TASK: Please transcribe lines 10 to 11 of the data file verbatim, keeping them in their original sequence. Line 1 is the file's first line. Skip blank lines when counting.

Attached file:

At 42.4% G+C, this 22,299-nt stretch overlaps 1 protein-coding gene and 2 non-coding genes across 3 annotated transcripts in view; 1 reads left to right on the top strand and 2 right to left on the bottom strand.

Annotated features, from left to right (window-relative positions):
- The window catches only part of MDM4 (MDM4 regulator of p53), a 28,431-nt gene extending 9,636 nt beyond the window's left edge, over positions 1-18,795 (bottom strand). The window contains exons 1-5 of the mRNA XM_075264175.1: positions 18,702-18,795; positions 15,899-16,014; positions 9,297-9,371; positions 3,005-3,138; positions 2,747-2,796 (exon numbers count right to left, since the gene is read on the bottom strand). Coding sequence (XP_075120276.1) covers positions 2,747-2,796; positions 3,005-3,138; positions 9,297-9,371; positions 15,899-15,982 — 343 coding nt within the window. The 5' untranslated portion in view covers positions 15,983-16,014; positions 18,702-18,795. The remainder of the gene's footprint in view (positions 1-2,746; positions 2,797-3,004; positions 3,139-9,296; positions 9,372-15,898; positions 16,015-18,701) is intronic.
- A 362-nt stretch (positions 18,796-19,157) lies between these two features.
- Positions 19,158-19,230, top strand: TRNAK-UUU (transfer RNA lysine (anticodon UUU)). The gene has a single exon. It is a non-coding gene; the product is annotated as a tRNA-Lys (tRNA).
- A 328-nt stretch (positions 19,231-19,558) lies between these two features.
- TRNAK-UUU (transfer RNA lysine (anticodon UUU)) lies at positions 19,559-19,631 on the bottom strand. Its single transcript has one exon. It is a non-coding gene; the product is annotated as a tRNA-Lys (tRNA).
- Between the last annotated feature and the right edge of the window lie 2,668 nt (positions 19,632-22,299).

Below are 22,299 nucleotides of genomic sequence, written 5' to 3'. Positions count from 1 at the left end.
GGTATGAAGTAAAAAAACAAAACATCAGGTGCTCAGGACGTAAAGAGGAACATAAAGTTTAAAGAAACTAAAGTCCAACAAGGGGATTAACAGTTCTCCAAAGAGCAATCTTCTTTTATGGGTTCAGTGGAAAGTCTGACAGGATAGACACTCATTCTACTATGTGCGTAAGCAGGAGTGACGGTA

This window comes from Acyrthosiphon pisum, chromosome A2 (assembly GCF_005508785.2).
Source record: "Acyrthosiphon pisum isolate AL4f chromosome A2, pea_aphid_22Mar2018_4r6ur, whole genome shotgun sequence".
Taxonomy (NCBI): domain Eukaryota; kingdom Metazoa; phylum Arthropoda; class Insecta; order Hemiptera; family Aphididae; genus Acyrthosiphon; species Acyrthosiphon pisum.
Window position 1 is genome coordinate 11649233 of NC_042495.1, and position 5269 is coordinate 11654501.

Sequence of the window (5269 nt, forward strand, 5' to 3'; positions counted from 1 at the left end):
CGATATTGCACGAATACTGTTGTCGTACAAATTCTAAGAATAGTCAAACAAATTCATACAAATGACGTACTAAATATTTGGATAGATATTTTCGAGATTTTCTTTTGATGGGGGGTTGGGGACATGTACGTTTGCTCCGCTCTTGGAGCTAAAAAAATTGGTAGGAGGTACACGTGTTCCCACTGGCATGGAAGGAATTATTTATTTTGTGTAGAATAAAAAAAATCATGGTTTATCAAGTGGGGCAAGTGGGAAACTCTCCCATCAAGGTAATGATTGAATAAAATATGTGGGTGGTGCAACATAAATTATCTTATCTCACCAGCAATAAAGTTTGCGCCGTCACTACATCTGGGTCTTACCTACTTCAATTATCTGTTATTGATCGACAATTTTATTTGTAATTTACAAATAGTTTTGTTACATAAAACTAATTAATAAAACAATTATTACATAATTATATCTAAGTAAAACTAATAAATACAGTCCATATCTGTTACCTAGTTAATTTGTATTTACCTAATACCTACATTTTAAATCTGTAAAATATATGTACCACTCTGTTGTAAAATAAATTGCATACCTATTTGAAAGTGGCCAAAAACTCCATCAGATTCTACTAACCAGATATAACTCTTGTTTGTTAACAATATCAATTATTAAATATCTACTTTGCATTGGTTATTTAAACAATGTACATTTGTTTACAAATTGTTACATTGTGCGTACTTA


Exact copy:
GGTATGAAGTAAAAAAACAAAACATCAGGTGCTCAGGACGTAAAGAGGAACATAAAGTTTAAAGAAACTAAAGTCCAACAAGGGGATTAACAGTTCTCCAAAGAGCAATCTTCTTTTATGGGTTCAGTGGAAAGTCTGACAGGATAGACACTCATTCTACTATGTGCGTAAGCAGGAGTGACGGTA

This window comes from Acyrthosiphon pisum, chromosome A2 (assembly GCF_005508785.2).